Nobody needs to be reminded of how blindsided the world was by the outbreak of Covid-19. Countries both rich and poor scrambled to respond to the pandemic, setting aside funds for emergency procurement and relief measures, seeking aid inside and outside their borders, imposing lockdowns and curfews, and in some cases building entire new hospitals in relatively short time.
The amounts of money that were in play all at one time, and the urgent need to obtain supplies of protective gear and specialised medical equipment, among others, proved too much of a temptation for many. Some cashed in by setting up companies overnight and passing themselves off as suppliers, while others, even major retailers, hiked their prices unreasonably in their desire to rake in more profit. Food parcels were used for unscrupulous purposes, and relief funds allocation favoured some while excluding others.
The victims of all of this are mostly ordinary people, and medical staff.
A new report, released in April 2021 by the Financial Transparency Coalition (FTC), reveals that an astounding 63% of the Covid-19 recovery funds spent in developing countries so far have boosted the bank accounts of big corporations instead of going toward welfare, small firms, or those working in the informal economy.
Towards a People’s Recovery: Tracking Fiscal and Social Protection Responses to Covid-19 in the Global South is the first major analysis of public bailout funds disbursed during the pandemic. Nine countries came under the spotlight – Kenya, South Africa, Sierra Leone, Bangladesh, India, Nepal, Honduras, Guatemala, and El Salvador.
Only a quarter of the funds under scrutiny went to social protection, which says a fair amount about priorities. Just one country – Guatemala – spent more on social protection measures than on other categories, with 54%, followed by India (38%), South Africa (32%), and Honduras (23%).
Furthermore, South Africa is one of several countries that did not allocate a single cent towards supporting workers in the informal sector, even though they form a large proportion of the workforce. Overall, just 2% of funds in all the countries surveyed was used in this way.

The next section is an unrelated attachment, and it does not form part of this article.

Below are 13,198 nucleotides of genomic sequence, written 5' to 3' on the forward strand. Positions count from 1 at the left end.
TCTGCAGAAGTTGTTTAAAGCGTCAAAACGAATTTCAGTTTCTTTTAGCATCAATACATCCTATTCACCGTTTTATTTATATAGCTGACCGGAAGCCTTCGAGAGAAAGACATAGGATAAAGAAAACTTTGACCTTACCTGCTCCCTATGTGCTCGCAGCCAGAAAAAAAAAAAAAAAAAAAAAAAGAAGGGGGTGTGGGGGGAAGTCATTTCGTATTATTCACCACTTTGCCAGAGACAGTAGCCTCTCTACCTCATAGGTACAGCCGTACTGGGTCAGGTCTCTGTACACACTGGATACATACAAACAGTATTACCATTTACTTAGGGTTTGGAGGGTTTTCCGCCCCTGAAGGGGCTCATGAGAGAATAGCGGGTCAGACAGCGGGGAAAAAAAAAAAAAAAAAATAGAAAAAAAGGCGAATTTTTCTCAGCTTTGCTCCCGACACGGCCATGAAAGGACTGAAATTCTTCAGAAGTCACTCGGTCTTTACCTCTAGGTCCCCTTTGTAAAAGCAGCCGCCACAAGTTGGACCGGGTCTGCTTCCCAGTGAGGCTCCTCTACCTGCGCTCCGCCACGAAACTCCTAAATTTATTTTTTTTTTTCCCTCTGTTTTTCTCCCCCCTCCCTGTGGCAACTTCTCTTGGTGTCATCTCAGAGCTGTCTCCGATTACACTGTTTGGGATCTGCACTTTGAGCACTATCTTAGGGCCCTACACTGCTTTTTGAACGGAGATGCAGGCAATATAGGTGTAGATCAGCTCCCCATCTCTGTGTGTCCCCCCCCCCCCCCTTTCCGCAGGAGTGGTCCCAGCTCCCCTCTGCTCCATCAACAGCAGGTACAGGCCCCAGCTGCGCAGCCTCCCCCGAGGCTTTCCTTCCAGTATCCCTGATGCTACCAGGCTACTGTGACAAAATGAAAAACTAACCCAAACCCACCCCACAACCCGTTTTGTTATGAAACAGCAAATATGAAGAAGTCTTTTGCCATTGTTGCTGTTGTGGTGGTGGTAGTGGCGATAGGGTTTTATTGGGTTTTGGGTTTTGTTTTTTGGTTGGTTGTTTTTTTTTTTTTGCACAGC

The rich get richer
FTC director Matti Kohonen said: “By the end of 2021, 150-million people are expected to fall into extreme poverty due to the pandemic. But in most countries the main bailout funds are going to big corporations, while those most impacted by this crisis in the Global South – the poor, informal workers, and smaller businesses – are being left out.”
This threatens to further widen the gap between rich and poor, he added, and increase countries’ mounting debt, while undermining their healthcare and social protections systems.
The FTC report also expressed concerns about a lack of transparency in how recovery funds, including those provided by the World Bank and the International Monetary Fund, were distributed. In Kenya, for instance, the World Bank provided $50-million in immediate funding to support the country’s emergency response – and these funds are now unaccounted for.
This is partly due, says FTC, to most international monitoring systems looking at initial funding announcements, rather than tracking the actual disbursement of funds.
In the same country, 92% of Covid-related bailout funds went to big corporations, rather than to those facing poverty. This made Kenya’s corporate tax rate the lowest in East Africa and fuelled tax competition.
SA responded early, but skimped on relief for ordinary people
The R500-billion allocation that was earmarked for relief purposes in South Africa was initially understood to refer to new money and would mitigate the shock to the economy and potential subsequent decline. Of this, R276.1-billion or 55.2% was allocated to companies in the form of loan guarantees, tax measures and support for SMEs.
R50-billion – or just 10% – was allocated to social grants aimed at benefiting the economically poor and most marginalised in society. Another R40-billion, or 8%, went to those who were temporarily unemployed – but a report released by Corruption Watch in February 2021, showed that large amounts of these funds were siphoned into individual and company bank accounts and never reached the intended beneficiaries.
The remaining R140-billion went to other government functions.
But most of the above was not new money. Much was reallocated from existing social spend, says FTC, thus complicating analysis of the progressive or pro-poor nature of the reallocations. The funds were financed with equivalent budget cuts of R54.4-billion from national departments, R33.8-billion from provincial departments, and R12.6-billion from local governments. Companies also got a tax reduction of R8.1-billion, meaning that revenue had to be adjusted downwards accordingly.
The Budget Justice Coalition (BJC) pointed this out back in May 2020, saying it was concerned about how much new money was actually being provided, where it was coming from and who it would benefit.